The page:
As the universe in which consumers seek out and find information expands – think voice search, Facebook check-ins and Google Maps, to name a few - brands are suddenly responsible for managing infinitely more data about themselves. Yext calls this data “digital knowledge” and the management thereof the art of becoming an “everywhere brand.”
Yext chief marketing officer Jeffrey Rohrs recently sat down with The Drum to discuss these concepts, as well as to talk about why every search is a local search and why brands should view the management of digital knowledge as a customer service:
What exactly does Yext do? What does “put your business on the map” mean?
The easiest way to say it is we help put companies in control of their digital knowledge everywhere – the granular facts about location, products, people, events [and] menus – and have that granular information accurate across the universe of assets, owned and not. A prime example is a restaurant like Arby’s…which happens to be a customer, [and] just opened new location on 23rd Street a few months ago. It used to be Chinese restaurant and a Subway, so it’s about how to let people using the universe of search – [whether that’s] Facebook, Yelp, Cortana, [etc.] – know that you are now in business and attract those people looking for the food you serve, whether that’s a branded [search] or someone jonesing for roast beef. We’re the ones that help them do that with our Knowledge Engine. [Brands like] Denny’s and Marriott use it to manage their digital knowledge…[including] address, menu items, calories, hours [and] pictures…anything you can think of around that business…they use the platform to keep [it] updated across all different locations…[as well as for specific] professionals in the case of healthcare, which includes doctor information, and financial services, which includes mortgage brokers. They use the platform to publish to third parties like Google, Yahoo, Bing, Siri, etc., but also to publish to their own webpages, websites, apps and integrations with other software services like HubSpot that also consume that data. When we say we put companies in control of digital knowledge, it is to ensure accuracy, to ensure control and to ensure efficiency. Instead of updating 100 or 1000 times across all those endpoints, they update it once and publish everywhere.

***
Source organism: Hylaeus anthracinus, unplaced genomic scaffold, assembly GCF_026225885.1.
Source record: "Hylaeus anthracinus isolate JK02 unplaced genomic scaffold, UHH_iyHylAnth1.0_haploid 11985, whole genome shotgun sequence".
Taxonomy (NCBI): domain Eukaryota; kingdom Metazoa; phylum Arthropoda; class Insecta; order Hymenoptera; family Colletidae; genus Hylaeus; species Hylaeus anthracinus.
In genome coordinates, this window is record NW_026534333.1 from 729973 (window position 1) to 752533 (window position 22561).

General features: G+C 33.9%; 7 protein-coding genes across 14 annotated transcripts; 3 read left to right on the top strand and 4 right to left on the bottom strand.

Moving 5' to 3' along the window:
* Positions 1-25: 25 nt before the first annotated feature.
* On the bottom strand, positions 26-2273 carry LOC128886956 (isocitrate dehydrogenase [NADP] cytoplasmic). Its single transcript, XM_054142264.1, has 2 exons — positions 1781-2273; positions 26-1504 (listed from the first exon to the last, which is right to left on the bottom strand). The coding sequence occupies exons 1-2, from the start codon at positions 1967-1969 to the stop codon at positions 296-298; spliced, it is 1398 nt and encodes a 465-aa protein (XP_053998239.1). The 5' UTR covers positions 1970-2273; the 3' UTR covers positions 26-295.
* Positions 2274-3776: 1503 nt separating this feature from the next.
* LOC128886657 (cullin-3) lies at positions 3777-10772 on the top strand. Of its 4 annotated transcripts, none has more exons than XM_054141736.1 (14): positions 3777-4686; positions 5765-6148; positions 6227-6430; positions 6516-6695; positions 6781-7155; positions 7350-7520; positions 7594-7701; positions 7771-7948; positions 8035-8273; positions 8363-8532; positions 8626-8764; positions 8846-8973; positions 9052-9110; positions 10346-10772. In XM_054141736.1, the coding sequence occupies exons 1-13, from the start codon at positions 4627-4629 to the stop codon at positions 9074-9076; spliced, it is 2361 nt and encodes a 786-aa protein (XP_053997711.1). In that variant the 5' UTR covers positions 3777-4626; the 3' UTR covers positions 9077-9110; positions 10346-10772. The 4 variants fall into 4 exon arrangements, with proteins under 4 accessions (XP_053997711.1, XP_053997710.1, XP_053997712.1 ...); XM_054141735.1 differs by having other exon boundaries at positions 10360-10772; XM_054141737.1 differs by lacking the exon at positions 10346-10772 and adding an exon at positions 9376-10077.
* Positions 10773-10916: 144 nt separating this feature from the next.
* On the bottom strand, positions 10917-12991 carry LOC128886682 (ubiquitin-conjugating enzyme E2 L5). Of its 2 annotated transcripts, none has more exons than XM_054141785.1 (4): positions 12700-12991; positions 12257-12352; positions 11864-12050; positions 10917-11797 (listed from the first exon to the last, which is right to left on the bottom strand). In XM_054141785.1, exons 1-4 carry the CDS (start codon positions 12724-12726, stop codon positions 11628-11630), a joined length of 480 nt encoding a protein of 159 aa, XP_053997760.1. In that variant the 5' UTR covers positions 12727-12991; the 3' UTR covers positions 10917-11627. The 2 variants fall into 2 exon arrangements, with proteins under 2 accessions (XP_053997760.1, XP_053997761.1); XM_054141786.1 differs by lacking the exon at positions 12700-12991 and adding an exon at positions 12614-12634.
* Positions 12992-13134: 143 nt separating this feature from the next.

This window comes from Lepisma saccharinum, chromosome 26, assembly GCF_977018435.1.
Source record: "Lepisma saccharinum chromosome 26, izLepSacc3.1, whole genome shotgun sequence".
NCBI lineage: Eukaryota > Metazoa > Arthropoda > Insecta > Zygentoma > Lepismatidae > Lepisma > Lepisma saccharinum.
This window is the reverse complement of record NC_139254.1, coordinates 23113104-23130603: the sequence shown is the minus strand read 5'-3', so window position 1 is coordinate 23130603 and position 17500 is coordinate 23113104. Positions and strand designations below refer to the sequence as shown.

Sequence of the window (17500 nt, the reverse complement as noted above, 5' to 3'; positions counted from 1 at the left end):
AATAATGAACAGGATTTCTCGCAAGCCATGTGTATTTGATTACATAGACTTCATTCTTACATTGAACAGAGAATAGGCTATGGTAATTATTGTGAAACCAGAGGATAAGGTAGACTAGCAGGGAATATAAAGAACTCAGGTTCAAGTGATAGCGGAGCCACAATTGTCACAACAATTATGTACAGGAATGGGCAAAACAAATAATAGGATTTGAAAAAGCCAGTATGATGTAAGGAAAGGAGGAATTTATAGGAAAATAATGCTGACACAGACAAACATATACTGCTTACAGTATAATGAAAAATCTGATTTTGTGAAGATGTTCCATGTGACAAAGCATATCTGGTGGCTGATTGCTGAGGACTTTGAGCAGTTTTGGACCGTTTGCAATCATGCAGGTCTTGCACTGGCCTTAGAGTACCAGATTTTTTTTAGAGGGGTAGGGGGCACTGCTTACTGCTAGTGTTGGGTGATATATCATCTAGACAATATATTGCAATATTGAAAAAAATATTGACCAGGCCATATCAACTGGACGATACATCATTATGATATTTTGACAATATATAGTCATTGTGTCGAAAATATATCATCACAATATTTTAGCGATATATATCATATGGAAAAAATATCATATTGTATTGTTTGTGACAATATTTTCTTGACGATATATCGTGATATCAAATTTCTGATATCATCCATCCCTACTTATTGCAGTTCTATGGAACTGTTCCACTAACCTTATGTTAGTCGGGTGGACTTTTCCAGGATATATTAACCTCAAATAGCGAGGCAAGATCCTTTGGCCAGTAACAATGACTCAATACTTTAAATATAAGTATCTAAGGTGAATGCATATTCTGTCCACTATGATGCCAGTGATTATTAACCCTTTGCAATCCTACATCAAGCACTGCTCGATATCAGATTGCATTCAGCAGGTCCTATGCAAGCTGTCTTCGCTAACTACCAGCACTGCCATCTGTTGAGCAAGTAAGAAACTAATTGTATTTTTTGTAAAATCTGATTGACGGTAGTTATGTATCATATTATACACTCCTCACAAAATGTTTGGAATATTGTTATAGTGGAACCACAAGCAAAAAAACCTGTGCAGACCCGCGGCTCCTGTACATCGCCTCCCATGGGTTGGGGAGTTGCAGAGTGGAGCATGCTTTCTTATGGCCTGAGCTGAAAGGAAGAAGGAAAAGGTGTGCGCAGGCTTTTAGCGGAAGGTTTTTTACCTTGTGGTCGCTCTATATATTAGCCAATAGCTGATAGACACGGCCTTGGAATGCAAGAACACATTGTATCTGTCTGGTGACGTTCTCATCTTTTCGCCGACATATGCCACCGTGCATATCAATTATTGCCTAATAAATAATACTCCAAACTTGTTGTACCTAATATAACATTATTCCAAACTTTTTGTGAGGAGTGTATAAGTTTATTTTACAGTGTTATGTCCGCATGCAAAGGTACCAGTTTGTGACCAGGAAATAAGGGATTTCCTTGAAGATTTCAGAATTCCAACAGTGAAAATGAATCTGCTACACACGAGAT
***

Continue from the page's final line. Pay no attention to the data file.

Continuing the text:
Where did the name Yext come from?
There’s the original origin story and then where we are today – we pivoted into our current business six years ago and Yext took on a new meaning. It’s a “yes” and “next” hybridization, being an innovative product-driven culture and thinking of the next thing consumers need to aid discovery and eliminate the frustration of mobile/digital discovery, the idea of “yes” and “next” has really taken hold to be that origin story for us and propel us forward to say, “Okay, we have a centralized depository – a source of truth for digital knowledge – with AI and other things that are building upon facts…” [and that’s where it] gets interesting.
Your website says every search is a local search – why is that?
Back in 2014-2015…Google came out with a stat that there was something like a 146% increase in near me searches over the last 12 months – people are putting in a search plus “near me” to discover things in proximity to do immediately, [whether that’s a] restaurant near them [or a] hotel near them. What’s interesting is Google said it’s still growing, but it’s not growing as fast because consumers now assume when they run a search on mobile that “near me” is cooked into the result set. Google and intelligent services understand mobile and search for proximity…the services that deliver are more intelligent, contextual, personal…and [services] are constantly working on becoming more intelligent [because they] want to retain usage…[and offer] more content and rich suggestions. I can put it in search terms – this weekend, I was looking for an archery range and looked in Google Maps and it gave me all the archery ranges within a 50-mile radius. The concept of search has transformed – it is not always a traditional white box. Sometimes it is in the context of maps [or] other directories [or] voice services. Doing a Siri search, asking Siri a question, she will try to give an answer. All of these things have a degree of locality that services are trying to figure out.